"Yeah, I know I know." She sighed melodramatically, as if my dislike for organized groups was an epidemic or something. "You could at least try though. I mean, I know you don't like the whole community service thing, but it isn't just that. We hang out. Have fun. You remember fun, don't you?"
I had to crack a small smile at her sales pitch. How Alicia and I managed to be friends was beyond me. She was the exact opposite of me. Where I was withdrawn and uninvolved, Alicia had a slew of close friends and participated in dozens of activities. She was constantly trying to pull me into her circle – a place where I felt vastly uncomfortable.
"I don't think so, Alicia." I replied.
"Please?" She gave me a pouting look. "We aren't even doing any service tonight. It's just a normal meeting. We're going to hang out, maybe play some pool. Eat."
"Oh yeah, that sounds like my kind of place." I said. Alicia looked disappointed, and I sighed heavily, running my hand through my hair.
"Karen and Tom can't come, though." She said, looking a little glum. "I don't want to go alone. I still don't know too many people there."
I raised an eyebrow quizzically. It wasn't often Alicia was without a companion. It would give us some time to hang out without her other friends buzzing around her like so many wasps. We rarely had that opportunity these days. We had been friends since we were in diapers, but the entrance of high school had very different effects on each of us. I had felt awkward and lost in the sea of students, while Alicia flourished.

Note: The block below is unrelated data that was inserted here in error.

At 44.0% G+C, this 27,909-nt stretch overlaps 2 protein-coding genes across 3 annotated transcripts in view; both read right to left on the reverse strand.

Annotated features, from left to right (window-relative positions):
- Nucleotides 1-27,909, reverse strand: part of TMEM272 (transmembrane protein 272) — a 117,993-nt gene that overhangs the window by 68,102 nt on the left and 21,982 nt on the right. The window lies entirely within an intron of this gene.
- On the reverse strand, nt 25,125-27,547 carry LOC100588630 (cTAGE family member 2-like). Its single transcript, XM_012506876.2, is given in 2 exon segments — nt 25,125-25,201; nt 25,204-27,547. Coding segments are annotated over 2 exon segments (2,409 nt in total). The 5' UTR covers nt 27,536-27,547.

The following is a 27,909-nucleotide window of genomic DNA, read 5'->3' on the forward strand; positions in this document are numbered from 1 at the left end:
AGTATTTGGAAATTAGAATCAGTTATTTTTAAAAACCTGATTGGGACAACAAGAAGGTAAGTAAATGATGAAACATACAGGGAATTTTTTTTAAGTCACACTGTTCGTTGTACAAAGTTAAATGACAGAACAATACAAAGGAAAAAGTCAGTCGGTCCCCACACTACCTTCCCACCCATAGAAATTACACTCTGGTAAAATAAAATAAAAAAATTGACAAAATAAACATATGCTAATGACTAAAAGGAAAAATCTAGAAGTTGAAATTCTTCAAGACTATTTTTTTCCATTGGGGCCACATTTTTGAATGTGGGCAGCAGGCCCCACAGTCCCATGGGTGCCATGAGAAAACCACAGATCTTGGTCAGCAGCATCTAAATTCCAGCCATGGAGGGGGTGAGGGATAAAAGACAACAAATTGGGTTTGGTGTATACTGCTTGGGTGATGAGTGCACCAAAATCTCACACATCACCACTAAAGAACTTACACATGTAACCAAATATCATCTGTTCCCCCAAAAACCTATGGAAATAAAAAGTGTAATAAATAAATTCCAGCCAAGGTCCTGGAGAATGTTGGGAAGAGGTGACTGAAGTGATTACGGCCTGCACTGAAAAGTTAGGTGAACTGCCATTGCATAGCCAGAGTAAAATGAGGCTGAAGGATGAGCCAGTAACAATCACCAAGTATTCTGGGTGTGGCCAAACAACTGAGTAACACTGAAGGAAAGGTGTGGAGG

"Alicia!" As if she had read my thoughts, a bleach blonde grabbed Alicia by the arm. "Hey hun, did you do your Spanish homework?"
"Um…" She looked up at me apologetically and turned to her friend. I stood there for a moment, feeling awkward as they talked. When it became clear that they weren't going to finish their conversation on the imperative-tense-and-that-cute-boy-who-sits-behind-so-and-so I decided it was time to leave.
"Hey." I tapped Alicia on the shoulder. "I'll think about it, okay?"
"Great!" She said, beaming at me before she returned to her conversation. I hesitated a moment longer before heading off down the hall.
The Sharing was a relatively new organization in our neighborhood, which was probably why Alicia didn't know too many people. A lot of faculty members were promoting it, and fliers had been up around the school for a few weeks now. From what I understood, it was just another community involvement group. Except this one went even further than the typical school-based program and aimed to include anyone and everyone. Girls, boys, kids, adults. Anyone was welcome. It was supposed to be a "safe place" where people could go and, no matter who they were, could find a place where they fit in.
Which of course, was probably a load of bull. It didn't matter how safe and clique-proof you tried to make a place. The groups always separated themselves out, like oil and water.
Then again, Alicia had nothing but good things to say about The Sharing since she had joined. She said that it had done well in other cities, bringing together communities that had been in shambles. I gave myself a mental shrug as I slid into my homeroom seat. There was no harm in going for Alicia's sake.
Who knew, maybe it would lead to something.